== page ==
The bright sun. The sounds of roaring engines. The aroma of deep-fried pork tenderloins. The sight of hundreds of balloons released into the air. To residents of Indianapolis, May means one thing: it’s time again for the Indianapolis 500. For a hundred years, spectators from across the world have made the annual pilgrimage to the Indianapolis Motor Speedway. During that time, they’ve weathered the dangers inherent in attending the Greatest Spectacle in Racing: heat stroke, dehydration, hearing damage and the occasional fight with fellow inebriated spectators.
There is, however, another far more severe danger lurking at every running of “The 500” – the risk of spectators being hit by flying debris resulting from a car crash at 200+ MPH. Most people do not consider this danger, but it’s not entirely rare. Just this year, NASCAR settled a lawsuit stemming from the 2013 Daytona 500 in which a spectator suffered a traumatic brain injury after being struck in the head by flying debris – on the last lap no less. That case, and the excitement brought by the month of May, beg the question: if you are struck by flying debris at the Indy 500, can you make a personal injury claim? The short answer: yes, the long answer: yes, but it will be a tough fight. As always you’ll need to prove duty, breach, proximate cause, and damages. Obviously if you’re hit with flying debris the latter two will be obvious, but what about the duty a track owes to protect you and how can you tell if they breached that duty?
The owners and operators of sporting venues across Indiana are required to provide their patrons a certain level of protection. If they fail to provide that protection, they may be liable for injuries sustained by patrons. The specifics of the level of protection required depends on the venue and the event. Broadly speaking if the owners and/or operators know—or should know—that some aspect of their venue poses an unreasonable risk to their patrons, and patrons may not be aware of and therefore will not protect themselves from it, the owners and/or operators must exercise reasonable care in protecting their spectators.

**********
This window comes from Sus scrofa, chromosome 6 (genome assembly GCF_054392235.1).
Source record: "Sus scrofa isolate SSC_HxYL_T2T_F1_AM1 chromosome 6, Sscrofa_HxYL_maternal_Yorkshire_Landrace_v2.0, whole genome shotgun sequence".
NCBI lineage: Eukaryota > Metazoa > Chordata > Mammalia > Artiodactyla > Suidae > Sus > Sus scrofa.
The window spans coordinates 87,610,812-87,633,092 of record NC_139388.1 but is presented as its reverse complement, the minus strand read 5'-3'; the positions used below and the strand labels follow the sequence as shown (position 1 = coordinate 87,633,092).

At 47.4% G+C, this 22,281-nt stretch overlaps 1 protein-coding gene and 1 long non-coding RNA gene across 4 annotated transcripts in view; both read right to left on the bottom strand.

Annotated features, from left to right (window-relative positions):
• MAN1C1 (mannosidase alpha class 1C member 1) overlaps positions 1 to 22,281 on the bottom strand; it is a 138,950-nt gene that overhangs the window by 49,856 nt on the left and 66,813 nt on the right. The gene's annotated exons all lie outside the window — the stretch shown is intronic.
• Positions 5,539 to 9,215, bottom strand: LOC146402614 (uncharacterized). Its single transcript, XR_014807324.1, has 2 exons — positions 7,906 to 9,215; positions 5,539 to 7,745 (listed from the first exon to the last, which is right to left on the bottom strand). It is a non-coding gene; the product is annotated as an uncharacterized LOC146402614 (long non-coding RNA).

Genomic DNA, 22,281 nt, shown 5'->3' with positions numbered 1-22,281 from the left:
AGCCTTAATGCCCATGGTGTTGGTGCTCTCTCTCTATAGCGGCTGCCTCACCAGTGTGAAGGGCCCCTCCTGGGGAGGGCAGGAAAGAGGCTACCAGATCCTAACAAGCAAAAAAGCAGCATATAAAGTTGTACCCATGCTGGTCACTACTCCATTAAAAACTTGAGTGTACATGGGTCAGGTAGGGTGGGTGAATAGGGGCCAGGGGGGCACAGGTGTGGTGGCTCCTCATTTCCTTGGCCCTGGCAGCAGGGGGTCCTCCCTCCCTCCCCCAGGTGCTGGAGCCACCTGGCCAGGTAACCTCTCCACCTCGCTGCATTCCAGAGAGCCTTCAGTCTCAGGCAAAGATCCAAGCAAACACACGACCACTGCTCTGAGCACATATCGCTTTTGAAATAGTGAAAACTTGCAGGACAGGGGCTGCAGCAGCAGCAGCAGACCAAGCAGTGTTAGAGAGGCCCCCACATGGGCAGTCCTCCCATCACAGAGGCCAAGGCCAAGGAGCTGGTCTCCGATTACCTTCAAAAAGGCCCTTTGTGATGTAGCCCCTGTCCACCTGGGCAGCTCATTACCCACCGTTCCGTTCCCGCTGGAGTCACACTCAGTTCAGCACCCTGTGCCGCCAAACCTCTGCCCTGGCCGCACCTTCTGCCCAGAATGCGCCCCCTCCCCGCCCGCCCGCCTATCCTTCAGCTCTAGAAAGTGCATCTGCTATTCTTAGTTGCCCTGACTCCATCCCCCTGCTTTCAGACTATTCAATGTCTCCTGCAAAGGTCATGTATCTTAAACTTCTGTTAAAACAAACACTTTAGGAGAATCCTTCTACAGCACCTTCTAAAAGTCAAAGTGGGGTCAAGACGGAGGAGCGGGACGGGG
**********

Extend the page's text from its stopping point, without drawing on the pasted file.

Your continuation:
Historically, the most common type of venue in which this question has come up has been baseball fields. The typical lawsuit involves a spectator being plunked on the head with a foul ball, errant throw, or thrown bat. In Indiana, the owners and operators of these fields have typically been in the clear so long as they provide adequate fencing or netting behind home plate—where most foul balls land—and provide sufficient warning to spectators sitting elsewhere because of what is called Assumption of Risk. In short, you assume the risk of being hit by a foul ball when you go to a baseball game, so you can’t hold the team liable if it happens.
If the same standard was applied to IMS, then the likelihood of a successful lawsuit is very low, but the Indianapolis 500 is not a baseball game, and the Indianapolis Motor Speedway is not a baseball field. There is a valid argument, however, that the same logic would not apply to race tracks. After all, baseballs are sent flying into the stands all the time—in 2016, there were an average of nearly 50 foul balls and homeruns combined every game. Flying debris at a race track is far less common. That also means the courts have had far less opportunity to weigh in on the matter. No court in Indiana has ever ruled on this, so any answer will need to be provided by other courts.